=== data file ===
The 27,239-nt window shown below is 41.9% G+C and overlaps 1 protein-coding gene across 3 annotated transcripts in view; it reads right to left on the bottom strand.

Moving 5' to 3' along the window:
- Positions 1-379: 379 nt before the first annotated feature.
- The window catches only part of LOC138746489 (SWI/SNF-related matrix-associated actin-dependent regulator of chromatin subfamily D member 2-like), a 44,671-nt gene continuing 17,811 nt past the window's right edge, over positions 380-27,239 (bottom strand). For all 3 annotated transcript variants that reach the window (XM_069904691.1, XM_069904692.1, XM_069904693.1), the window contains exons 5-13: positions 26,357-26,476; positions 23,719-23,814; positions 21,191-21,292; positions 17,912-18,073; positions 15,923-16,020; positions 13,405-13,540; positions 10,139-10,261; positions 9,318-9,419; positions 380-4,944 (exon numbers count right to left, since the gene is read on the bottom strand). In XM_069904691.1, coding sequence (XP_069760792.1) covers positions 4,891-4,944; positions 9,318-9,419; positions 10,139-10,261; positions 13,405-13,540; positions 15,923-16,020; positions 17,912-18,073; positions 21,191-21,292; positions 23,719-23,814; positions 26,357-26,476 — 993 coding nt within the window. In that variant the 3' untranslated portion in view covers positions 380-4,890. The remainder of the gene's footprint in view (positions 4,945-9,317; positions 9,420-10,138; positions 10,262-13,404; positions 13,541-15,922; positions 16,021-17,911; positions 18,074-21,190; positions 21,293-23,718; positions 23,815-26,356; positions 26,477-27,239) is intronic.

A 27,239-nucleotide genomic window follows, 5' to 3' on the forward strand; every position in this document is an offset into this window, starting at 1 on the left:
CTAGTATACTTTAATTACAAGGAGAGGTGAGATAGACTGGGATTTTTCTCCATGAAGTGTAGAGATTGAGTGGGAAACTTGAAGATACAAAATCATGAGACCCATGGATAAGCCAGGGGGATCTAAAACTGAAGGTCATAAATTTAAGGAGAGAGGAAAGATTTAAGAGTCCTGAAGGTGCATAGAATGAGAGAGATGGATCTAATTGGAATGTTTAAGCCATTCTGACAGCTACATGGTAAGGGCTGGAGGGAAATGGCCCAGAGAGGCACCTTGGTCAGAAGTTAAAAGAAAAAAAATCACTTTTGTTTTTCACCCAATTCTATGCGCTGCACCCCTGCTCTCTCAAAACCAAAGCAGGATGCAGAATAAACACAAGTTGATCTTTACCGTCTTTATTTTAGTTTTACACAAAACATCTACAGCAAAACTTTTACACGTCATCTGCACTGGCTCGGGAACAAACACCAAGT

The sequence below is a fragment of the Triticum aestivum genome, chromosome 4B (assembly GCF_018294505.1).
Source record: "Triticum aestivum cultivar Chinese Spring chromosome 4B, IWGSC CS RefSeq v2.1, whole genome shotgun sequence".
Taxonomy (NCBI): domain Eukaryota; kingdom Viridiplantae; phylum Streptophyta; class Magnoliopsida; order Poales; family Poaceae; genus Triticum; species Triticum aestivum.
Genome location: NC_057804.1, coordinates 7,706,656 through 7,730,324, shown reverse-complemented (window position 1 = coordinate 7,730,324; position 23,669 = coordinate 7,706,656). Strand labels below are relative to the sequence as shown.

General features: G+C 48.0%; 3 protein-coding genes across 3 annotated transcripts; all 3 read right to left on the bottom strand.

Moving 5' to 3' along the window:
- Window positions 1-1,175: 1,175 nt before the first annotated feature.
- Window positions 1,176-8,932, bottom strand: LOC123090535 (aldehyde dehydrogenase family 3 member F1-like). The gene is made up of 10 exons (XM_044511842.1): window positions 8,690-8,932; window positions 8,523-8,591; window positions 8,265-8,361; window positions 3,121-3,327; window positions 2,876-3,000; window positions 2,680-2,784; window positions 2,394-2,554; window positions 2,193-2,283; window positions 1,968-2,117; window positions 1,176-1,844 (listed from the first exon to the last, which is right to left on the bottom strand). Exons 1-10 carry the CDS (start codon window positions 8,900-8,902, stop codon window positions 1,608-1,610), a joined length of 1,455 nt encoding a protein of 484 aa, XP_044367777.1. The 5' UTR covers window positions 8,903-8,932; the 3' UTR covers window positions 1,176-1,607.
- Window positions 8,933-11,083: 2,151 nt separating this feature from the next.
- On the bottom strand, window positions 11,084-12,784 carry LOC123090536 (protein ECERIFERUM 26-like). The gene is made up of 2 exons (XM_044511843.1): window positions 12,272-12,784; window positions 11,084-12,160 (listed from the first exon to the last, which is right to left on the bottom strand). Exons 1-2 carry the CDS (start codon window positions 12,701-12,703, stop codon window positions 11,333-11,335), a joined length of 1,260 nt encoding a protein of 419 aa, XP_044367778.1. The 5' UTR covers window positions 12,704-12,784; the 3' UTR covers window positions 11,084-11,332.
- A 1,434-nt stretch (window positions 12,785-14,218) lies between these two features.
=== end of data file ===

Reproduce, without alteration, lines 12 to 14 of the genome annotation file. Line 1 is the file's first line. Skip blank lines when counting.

Moving 5' to 3' along the window:
- Window positions 1-1,175: 1,175 nt before the first annotated feature.
- Window positions 1,176-8,932, bottom strand: LOC123090535 (aldehyde dehydrogenase family 3 member F1-like). The gene is made up of 10 exons (XM_044511842.1): window positions 8,690-8,932; window positions 8,523-8,591; window positions 8,265-8,361; window positions 3,121-3,327; window positions 2,876-3,000; window positions 2,680-2,784; window positions 2,394-2,554; window positions 2,193-2,283; window positions 1,968-2,117; window positions 1,176-1,844 (listed from the first exon to the last, which is right to left on the bottom strand). Exons 1-10 carry the CDS (start codon window positions 8,900-8,902, stop codon window positions 1,608-1,610), a joined length of 1,455 nt encoding a protein of 484 aa, XP_044367777.1. The 5' UTR covers window positions 8,903-8,932; the 3' UTR covers window positions 1,176-1,607.